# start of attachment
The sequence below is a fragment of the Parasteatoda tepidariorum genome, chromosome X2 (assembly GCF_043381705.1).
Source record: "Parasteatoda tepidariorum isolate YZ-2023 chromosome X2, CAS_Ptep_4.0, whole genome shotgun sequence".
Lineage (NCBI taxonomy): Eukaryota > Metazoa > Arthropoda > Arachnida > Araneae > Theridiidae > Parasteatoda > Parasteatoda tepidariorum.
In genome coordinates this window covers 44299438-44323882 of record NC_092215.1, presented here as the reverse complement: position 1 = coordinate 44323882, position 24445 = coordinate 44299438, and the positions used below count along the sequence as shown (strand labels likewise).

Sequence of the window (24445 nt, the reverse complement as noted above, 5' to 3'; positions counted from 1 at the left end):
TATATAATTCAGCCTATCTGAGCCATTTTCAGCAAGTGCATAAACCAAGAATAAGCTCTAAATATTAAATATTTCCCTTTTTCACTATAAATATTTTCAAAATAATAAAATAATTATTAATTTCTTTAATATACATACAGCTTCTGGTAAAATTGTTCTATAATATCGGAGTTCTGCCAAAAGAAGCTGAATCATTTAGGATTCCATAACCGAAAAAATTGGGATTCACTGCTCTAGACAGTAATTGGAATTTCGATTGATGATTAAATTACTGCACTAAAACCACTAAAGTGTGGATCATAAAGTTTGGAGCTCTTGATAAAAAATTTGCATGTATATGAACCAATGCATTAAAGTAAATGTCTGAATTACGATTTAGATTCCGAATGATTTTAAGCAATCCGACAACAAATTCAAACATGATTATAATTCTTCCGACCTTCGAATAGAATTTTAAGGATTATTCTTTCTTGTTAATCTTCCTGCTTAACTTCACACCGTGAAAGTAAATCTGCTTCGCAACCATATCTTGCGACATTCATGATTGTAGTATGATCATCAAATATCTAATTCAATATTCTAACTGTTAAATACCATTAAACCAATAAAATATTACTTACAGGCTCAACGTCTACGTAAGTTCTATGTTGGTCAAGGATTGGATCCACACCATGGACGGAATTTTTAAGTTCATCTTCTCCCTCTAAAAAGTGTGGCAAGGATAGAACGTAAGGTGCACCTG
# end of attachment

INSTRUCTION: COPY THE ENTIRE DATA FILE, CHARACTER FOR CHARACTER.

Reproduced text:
The sequence below is a fragment of the Parasteatoda tepidariorum genome, chromosome X2 (assembly GCF_043381705.1).
Source record: "Parasteatoda tepidariorum isolate YZ-2023 chromosome X2, CAS_Ptep_4.0, whole genome shotgun sequence".
Lineage (NCBI taxonomy): Eukaryota > Metazoa > Arthropoda > Arachnida > Araneae > Theridiidae > Parasteatoda > Parasteatoda tepidariorum.
In genome coordinates this window covers 44299438-44323882 of record NC_092215.1, presented here as the reverse complement: position 1 = coordinate 44323882, position 24445 = coordinate 44299438, and the positions used below count along the sequence as shown (strand labels likewise).

Sequence of the window (24445 nt, the reverse complement as noted above, 5' to 3'; positions counted from 1 at the left end):
TATATAATTCAGCCTATCTGAGCCATTTTCAGCAAGTGCATAAACCAAGAATAAGCTCTAAATATTAAATATTTCCCTTTTTCACTATAAATATTTTCAAAATAATAAAATAATTATTAATTTCTTTAATATACATACAGCTTCTGGTAAAATTGTTCTATAATATCGGAGTTCTGCCAAAAGAAGCTGAATCATTTAGGATTCCATAACCGAAAAAATTGGGATTCACTGCTCTAGACAGTAATTGGAATTTCGATTGATGATTAAATTACTGCACTAAAACCACTAAAGTGTGGATCATAAAGTTTGGAGCTCTTGATAAAAAATTTGCATGTATATGAACCAATGCATTAAAGTAAATGTCTGAATTACGATTTAGATTCCGAATGATTTTAAGCAATCCGACAACAAATTCAAACATGATTATAATTCTTCCGACCTTCGAATAGAATTTTAAGGATTATTCTTTCTTGTTAATCTTCCTGCTTAACTTCACACCGTGAAAGTAAATCTGCTTCGCAACCATATCTTGCGACATTCATGATTGTAGTATGATCATCAAATATCTAATTCAATATTCTAACTGTTAAATACCATTAAACCAATAAAATATTACTTACAGGCTCAACGTCTACGTAAGTTCTATGTTGGTCAAGGATTGGATCCACACCATGGACGGAATTTTTAAGTTCATCTTCTCCCTCTAAAAAGTGTGGCAAGGATAGAACGTAAGGTGCACCTG